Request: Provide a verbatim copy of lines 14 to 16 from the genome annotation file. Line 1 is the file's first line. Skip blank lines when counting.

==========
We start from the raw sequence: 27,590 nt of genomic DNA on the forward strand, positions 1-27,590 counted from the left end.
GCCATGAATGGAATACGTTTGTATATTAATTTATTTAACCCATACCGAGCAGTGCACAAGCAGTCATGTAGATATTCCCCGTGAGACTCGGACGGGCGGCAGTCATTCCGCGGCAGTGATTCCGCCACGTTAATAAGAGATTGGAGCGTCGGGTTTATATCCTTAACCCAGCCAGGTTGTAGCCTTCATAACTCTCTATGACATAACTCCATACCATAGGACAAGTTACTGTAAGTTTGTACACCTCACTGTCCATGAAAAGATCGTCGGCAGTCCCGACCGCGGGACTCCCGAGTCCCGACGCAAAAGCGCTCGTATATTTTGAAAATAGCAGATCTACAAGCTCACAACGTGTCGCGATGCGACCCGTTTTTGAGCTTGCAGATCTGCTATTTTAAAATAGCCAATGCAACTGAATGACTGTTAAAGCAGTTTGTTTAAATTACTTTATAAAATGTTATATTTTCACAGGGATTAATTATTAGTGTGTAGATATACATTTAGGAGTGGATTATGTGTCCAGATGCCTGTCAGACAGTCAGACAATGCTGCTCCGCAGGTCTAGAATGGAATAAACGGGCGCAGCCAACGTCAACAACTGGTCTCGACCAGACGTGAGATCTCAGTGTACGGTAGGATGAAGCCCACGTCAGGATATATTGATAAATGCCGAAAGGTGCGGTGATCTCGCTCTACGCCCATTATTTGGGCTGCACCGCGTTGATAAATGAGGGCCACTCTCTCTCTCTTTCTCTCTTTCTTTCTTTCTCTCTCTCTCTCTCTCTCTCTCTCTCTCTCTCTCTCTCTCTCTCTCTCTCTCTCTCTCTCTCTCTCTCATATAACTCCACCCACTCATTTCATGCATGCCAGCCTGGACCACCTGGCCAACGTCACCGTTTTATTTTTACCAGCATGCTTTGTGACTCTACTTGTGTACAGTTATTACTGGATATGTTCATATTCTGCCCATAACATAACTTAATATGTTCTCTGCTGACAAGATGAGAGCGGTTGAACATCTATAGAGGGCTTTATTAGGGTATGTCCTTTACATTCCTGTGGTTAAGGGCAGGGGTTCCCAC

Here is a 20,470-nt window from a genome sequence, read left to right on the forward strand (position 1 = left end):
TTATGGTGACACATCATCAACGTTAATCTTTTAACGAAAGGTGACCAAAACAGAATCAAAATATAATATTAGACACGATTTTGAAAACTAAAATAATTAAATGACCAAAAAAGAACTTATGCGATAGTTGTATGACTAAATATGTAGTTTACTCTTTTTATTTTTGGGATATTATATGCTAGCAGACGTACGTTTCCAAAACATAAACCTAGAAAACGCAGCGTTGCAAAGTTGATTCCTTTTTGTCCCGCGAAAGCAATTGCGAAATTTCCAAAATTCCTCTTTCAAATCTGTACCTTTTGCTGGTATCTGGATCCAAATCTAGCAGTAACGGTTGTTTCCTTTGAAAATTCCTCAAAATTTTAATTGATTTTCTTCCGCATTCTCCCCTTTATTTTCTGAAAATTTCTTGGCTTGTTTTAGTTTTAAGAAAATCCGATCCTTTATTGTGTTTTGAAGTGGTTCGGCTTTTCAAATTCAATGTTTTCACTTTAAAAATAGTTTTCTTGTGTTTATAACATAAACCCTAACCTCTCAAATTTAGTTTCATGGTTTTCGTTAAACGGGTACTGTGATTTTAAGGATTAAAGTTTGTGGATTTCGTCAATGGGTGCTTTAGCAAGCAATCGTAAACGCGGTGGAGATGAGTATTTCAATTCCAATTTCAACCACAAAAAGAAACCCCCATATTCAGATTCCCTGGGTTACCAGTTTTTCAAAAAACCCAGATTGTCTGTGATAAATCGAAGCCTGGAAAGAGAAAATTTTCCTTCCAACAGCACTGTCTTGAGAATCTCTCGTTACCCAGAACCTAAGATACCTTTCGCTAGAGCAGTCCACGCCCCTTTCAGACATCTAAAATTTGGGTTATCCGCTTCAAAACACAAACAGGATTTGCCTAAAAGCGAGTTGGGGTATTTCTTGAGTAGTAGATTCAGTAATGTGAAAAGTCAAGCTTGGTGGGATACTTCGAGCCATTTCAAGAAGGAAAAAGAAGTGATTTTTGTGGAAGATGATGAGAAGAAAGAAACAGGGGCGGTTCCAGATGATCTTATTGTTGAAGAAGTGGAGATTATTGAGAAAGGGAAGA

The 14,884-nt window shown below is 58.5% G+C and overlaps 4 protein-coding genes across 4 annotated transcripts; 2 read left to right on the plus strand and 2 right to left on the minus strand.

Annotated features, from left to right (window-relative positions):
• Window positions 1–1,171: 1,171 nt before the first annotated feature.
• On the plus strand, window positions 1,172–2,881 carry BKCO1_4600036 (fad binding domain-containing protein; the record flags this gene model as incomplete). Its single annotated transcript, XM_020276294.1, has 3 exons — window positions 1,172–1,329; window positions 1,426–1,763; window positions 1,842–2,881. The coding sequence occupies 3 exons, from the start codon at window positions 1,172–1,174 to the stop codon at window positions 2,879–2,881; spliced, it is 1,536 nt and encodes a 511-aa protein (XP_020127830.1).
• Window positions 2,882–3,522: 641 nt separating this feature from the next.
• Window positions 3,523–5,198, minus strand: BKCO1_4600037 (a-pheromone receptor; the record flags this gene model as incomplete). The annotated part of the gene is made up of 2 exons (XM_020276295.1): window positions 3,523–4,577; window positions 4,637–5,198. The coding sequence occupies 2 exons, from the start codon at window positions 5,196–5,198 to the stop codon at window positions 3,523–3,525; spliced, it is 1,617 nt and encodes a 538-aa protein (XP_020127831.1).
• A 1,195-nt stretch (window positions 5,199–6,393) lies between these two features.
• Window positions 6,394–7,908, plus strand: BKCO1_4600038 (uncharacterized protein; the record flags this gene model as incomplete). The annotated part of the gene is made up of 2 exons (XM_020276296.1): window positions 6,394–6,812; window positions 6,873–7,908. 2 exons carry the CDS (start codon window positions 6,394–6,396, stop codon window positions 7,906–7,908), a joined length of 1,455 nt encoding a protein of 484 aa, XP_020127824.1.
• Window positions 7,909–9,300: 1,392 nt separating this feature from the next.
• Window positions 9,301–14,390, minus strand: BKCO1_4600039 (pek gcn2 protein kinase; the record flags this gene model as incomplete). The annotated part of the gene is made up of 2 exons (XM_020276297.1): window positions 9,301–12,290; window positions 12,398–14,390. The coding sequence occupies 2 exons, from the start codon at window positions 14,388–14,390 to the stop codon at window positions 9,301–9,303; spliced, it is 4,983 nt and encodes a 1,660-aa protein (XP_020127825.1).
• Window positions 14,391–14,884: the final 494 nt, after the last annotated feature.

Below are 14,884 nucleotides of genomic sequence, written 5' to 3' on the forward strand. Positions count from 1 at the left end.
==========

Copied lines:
• Window positions 9,301–14,390, minus strand: BKCO1_4600039 (pek gcn2 protein kinase; the record flags this gene model as incomplete). The annotated part of the gene is made up of 2 exons (XM_020276297.1): window positions 9,301–12,290; window positions 12,398–14,390. The coding sequence occupies 2 exons, from the start codon at window positions 14,388–14,390 to the stop codon at window positions 9,301–9,303; spliced, it is 4,983 nt and encodes a 1,660-aa protein (XP_020127825.1).
• Window positions 14,391–14,884: the final 494 nt, after the last annotated feature.

Below are 14,884 nucleotides of genomic sequence, written 5' to 3' on the forward strand. Positions count from 1 at the left end.